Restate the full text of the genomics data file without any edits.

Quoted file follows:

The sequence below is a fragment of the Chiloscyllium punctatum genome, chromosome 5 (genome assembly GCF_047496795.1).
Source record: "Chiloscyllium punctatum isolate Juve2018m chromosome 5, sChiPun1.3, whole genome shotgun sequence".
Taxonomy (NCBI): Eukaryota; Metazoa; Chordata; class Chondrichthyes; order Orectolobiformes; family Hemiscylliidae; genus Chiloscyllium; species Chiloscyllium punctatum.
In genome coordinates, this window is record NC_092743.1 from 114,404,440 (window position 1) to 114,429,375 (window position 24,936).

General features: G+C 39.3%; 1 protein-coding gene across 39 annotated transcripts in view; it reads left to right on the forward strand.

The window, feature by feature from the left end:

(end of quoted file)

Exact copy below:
The sequence below is a fragment of the Chiloscyllium punctatum genome, chromosome 5 (genome assembly GCF_047496795.1).
Source record: "Chiloscyllium punctatum isolate Juve2018m chromosome 5, sChiPun1.3, whole genome shotgun sequence".
Taxonomy (NCBI): Eukaryota; Metazoa; Chordata; class Chondrichthyes; order Orectolobiformes; family Hemiscylliidae; genus Chiloscyllium; species Chiloscyllium punctatum.
In genome coordinates, this window is record NC_092743.1 from 114,404,440 (window position 1) to 114,429,375 (window position 24,936).

General features: G+C 39.3%; 1 protein-coding gene across 39 annotated transcripts in view; it reads left to right on the forward strand.

The window, feature by feature from the left end: